As Stephen A. Smith shrieked on ESPN, LeBron and the Lakers already are on the brink of “disaster.” James doesn’t do disasters. Neither do the Lakers. At some grotesque point, they could be ready to move on from each other. LeBron and Paul will initiate the movement. Jeanie and Pelinka will thank the heavens.
Where would he go? There aren’t as many options as you think. But one is in Dallas, where Mark Cuban dreams of pairing LeBron with Luka Doncic. Cuban would say yes to every James desire, including a future collaboration with son Bronny. Memphis might make everyone but Ja Morant available in a deal. Would Pat Riley, pushing 80 in Miami, consider running back LeBron as the Heat stagnate? We could play LeBron roulette all day, but wherever he’d go, that option would give him a considerably better chance next spring than staying in The Crypt.
If Westbrook isn’t traded soon — say, today — his presence will poison another season. Have you ever seen an elite player, once a Hall of Fame lock, free-fall so quickly? He can’t make a shot that isn’t a layup, and he sometimes botches the layups, too. Last Thursday, he missed all 11 of his shots. Sunday, he missed 11 of 15. He’s shooting 28.9 percent from the field and an incomprehensible 8.3 percent from beyond the three-point arc. With a comfortable lead at home, Ham erred in sending Westbrook into the game with 4:42 left. The Trail Blazers, no longer West contenders themselves, went on a 16-7 run. Westbrook’s career may have hit rock bottom in the final 30 seconds, when the Blazers disrespectfully sagged off him, allowing him to take a too-quick, 16-foot jumper with 18 seconds left on the shot clock.
Or “Westbrick,” as the fans say. Ham benched him, but Damian Lillard and the Blazers seized their opening, and James missed a game-tying jumper in a 106-104 loss.
Facial expressions alone indicate Westbrook doesn’t want to be there. James doesn’t want him there. But a week into the season, it won’t be easy to ship him away, as teams remain in self-assessment mode. Know how sad this mess has become? His former Oklahoma City teammate, L.A. Clippers star Paul George, says it’s time to save Russ and separate him from the team down the hallway. Imagine that. The Clippers are the local franchise with the championship opportunity thanks to none other than LeBron, who wanted Westbrook and not DeRozan. And without one banner in the rafters, the orphans are dissecting the institution with 17 banners.
“Quite frankly it’s not the team that’s geared for him, with the roster that they have,” George told ESPN. “It’s got to work both ways. He was very easily a 30-10-10 guy when he had the keys to the team. You can’t forget about that. … Honestly, I don’t get the shade or the hate or the stuff that’s thrown at him. He’s one of the best players to ever play this game. It’s hard when you’ve got the pressure they’re putting on him here.”
They don’t trust Russ with the keys. Who would at this point? With his trademark deflection tactics, James scolded the media for their Westbrook emphasis only three questions into his post-game interview Sunday. Wasn’t it his way of indirectly pointing out how awful Westbrook has been? “I feel like this is an interview of trying to set me up to say something. I can tell that you guys are in the whole ‘Russell Westbrook category’ right now,” he said. “You guys can write about Russ and all the things you want to try to talk about Russ, but I’m not up here to do that. I won’t do it. I’ve said it over and over. … That’s not who I am.”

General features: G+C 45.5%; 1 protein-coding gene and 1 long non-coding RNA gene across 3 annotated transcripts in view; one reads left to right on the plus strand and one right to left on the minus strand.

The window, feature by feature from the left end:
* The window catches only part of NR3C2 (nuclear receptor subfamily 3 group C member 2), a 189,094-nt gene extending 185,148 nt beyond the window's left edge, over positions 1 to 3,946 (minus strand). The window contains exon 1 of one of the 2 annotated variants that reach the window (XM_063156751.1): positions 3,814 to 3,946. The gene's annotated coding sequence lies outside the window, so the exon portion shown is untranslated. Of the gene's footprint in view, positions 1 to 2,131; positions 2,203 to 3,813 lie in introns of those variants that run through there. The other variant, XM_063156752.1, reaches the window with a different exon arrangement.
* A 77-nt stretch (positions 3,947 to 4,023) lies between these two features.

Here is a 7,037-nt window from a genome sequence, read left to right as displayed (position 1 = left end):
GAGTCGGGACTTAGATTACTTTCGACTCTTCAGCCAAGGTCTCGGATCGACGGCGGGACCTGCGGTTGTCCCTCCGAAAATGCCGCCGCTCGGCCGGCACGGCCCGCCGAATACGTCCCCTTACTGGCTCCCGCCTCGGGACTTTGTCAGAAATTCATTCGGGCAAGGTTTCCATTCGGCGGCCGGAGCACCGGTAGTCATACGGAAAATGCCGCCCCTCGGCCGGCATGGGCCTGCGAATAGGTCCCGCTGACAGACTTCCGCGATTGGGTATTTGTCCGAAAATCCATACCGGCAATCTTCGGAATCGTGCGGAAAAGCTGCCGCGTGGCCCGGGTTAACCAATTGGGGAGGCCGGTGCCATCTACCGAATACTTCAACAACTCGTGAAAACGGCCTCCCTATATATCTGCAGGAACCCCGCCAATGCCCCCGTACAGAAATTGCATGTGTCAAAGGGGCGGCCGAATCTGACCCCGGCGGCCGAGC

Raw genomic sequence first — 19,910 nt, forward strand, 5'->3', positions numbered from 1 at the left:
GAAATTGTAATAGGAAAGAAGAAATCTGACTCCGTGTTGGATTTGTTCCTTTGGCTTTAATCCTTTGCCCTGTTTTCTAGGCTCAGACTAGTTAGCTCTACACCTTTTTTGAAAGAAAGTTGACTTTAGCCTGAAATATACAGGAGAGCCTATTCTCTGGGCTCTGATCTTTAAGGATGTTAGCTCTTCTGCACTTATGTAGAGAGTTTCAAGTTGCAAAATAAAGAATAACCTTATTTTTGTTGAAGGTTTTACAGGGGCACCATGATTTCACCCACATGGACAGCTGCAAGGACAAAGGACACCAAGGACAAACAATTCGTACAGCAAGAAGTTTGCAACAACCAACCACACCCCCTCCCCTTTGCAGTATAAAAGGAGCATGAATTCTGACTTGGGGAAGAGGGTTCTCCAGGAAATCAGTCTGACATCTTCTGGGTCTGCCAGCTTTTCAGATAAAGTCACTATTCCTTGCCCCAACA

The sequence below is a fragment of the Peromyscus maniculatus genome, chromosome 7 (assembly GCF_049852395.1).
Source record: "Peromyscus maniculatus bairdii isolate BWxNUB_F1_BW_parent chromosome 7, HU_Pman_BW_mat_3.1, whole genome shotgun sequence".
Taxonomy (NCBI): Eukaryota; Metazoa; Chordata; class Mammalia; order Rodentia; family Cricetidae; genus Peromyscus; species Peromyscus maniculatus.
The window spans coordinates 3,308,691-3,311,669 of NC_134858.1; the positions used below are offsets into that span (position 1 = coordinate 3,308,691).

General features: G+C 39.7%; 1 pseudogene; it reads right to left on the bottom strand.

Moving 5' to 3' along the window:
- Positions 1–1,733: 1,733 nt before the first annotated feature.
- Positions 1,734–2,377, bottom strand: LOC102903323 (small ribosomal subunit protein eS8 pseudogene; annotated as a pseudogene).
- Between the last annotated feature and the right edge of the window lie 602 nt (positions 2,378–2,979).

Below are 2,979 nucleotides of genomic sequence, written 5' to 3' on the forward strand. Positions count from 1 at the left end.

It would help if LeBron came out and owned his failed attempt to play general manager. That won’t happen. He’s too busy thinking of a way out of this madness. The mess is what he deserves, if any deep dive of his career is honest and thorough. He’s the one who valued individual empowerment over the continuity of staying with one team, as Michael Jordan did. Again, here is where he’s shamed in any MJ debate. Jordan needed only 13 seasons to win six titles, all in Chicago, before playing out two regrettable spite-the-Bulls seasons in Washington. In 20 seasons, James has won four titles with three franchises, a chain interrupted multiple times. When these harsh truths are disseminated, James tends to seethe and ponder a new way out. Hey, he’ll still have his Beverly Hills mansion. He can keep making movies. Surely, Silver will grease political skids for his team ownership in Vegas, with a franchise called — what else? — the James Gang.
But if he has only two seasons left beyond this one, he’ll be damned if he goes out a terminal loser. I live in L.A., and there’s no love attached to his pursuit of Kareem’s scoring record. Abdul-Jabbar was a Lakers legend; LeBron is a mercenary rental. When James refused to publicly encourage NBA players to seek COVID vaccines, Abdul-Jabbar criticized him in an opinion piece: “While LeBron is a necessary and dynamic voice critical of police brutality against the Black community, he needs to be the same necessary and dynamic advocate with vaccines, which could save thousands of Black lives right now.”
If nothing else this season, LeBron chasing Kareem should be a Lakers love-in. “No thoughts, no relationship,” James said of Abdul-Jabbar.
Still mourning Kobe Bryant’s death, still of the belief that Magic Johnson and Jerry West and a dozen others are the real purple-and-gold heroes, L.A. wouldn’t care if LeBron James was traded in February with the Lakers seven games under .500. Nor would he care what L.A. thought.
Hear the familiar door open. That’s the escape hatch.
Jay Mariotti, called “without question the most impacting Chicago sportswriter of the past quarter-century,’’ writes general sports columns for Substack while appearing on some of the 1,678,498 podcasts and shows in production today. He is an accomplished columnist, TV panelist and talk/podcast host. Living in Los Angeles, he gravitated by osmosis to film projects.